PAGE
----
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When Evil Sounds like Justice

July 11, 2012

A famous politician, whom I’ll identify below, once said “We are enemies of today’s capitalistic economic system for the exploitation of the economically weak, with its unfair salaries, with its unseemly evaluation of a human being according to wealth and property instead of responsibility and performance, and we are all determined to destroy this system under all conditions.”

People have an innate need to feel valued and successful. We are also selfish and greedy. When others have more possessions and wealth than we do, in our fallen natures we hear words like those above as justice and fairness. The audience who heard those words was energized by them, eventually nominating the speaker to a powerful political position. Similar speeches have created powerful political movements in many different times and places, including the Occupy Wall Street movement recently in America.

What is wrong with this sentiment? First let’s consider the intent of its adherents. Most often, those who support this view are seeking to gain the support of large numbers of citizens, whether for strength in numbers in politics or violence. They beat the drum of unfairness against capitalism not because they believe socialism or communism truly creates an optimum system, nor because they’re willing to take an equal share of material wealth along with everyone else, but because they crave influence and power. They know that those who lead the movement against the current paradigm will be able to create the new paradigm. History shows us consistently that those seeking to lead uprisings against unfair wealth and power are themselves seeking wealth and power. This is the message of George Orwell’s Animal Farm.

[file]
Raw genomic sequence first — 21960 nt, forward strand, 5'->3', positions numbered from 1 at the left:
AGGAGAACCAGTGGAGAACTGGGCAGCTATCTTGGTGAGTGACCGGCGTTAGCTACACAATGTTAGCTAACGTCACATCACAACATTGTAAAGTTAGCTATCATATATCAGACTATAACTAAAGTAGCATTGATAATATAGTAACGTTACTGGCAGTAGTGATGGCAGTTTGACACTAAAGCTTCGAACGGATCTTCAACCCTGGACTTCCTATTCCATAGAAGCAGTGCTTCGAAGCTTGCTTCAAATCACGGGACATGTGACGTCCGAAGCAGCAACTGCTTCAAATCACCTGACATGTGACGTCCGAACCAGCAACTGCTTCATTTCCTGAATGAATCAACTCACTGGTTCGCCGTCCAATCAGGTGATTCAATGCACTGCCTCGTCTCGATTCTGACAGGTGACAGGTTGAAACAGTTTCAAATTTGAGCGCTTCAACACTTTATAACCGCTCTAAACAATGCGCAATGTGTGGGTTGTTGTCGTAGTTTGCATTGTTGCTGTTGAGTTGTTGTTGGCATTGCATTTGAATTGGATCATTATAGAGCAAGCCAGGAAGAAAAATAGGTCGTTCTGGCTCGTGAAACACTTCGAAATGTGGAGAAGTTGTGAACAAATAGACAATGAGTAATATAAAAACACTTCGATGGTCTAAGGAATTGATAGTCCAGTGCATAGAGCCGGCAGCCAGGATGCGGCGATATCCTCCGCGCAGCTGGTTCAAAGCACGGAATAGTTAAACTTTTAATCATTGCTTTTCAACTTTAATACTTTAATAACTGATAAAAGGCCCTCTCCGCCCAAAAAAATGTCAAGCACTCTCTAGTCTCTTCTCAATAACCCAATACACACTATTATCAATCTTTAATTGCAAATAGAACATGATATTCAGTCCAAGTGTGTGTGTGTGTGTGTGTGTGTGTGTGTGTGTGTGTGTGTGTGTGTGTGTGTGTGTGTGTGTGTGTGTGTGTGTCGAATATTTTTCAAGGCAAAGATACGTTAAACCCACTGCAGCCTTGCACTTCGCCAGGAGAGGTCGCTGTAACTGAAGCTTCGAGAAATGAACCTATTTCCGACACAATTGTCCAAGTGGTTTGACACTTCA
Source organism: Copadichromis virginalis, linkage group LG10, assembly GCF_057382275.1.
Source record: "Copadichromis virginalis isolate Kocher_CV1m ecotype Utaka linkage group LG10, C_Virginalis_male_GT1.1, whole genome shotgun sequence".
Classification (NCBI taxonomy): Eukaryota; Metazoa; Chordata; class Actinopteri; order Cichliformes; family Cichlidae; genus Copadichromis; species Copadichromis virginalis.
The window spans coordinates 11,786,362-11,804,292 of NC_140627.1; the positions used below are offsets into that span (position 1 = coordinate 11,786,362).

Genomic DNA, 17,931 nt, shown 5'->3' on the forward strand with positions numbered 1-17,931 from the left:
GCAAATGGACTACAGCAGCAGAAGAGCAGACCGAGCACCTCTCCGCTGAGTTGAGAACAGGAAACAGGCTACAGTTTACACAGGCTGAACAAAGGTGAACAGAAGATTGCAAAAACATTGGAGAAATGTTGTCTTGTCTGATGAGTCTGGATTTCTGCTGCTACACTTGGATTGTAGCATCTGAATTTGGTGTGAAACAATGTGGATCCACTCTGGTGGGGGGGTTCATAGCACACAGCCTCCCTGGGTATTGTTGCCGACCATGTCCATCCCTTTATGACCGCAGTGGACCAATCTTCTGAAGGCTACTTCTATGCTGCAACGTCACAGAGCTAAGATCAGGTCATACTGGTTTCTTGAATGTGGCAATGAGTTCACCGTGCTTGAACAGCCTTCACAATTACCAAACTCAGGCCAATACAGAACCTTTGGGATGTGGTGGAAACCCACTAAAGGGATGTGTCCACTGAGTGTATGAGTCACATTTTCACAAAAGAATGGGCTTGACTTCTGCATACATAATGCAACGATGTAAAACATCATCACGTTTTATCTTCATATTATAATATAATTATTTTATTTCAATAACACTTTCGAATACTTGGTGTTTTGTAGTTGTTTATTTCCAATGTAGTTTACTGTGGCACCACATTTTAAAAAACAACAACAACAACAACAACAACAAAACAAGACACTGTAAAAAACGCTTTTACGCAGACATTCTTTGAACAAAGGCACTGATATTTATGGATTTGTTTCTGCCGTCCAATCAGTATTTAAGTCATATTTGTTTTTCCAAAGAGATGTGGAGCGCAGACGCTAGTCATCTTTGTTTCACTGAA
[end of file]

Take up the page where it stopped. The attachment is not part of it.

What about the idea itself? Is it right for a government to redistribute society’s wealth evenly, regardless of contribution or ability? The collapse of the Soviet economic system (and the compromise of the Chinese) should have shown the world that socialism is a failure. It kills motivation, innovation and ambition to take the results of man’s labors and spread it to his neighbors. Some claim that socialism is consistent with Christian principles, but avoiding the idolatry of money and showing generosity are hardly identical with (or best-served by) a governmental system of forced redistribution. In fact socialism actually makes it extremely difficult to follow the Bible’s teaching on generosity, so it can hardly be consistent with Christianity! Christ himself confirms this in the parable of the talents (Matt.25:15-29) and in stating “you will always have the poor among you.” (John 12:8)

Although the quote above sounded good to his audience when Adolf Hitler spoke those words on May 1, 1927, it helped lay a foundation that led Germany toward evil and the entire world toward World War II. 5½ years after speaking those words, Hitler was elected Chancellor of Germany. Just four months after taking that position, he had consolidated political power to become a dictator and had begun construction of the first concentration camps…


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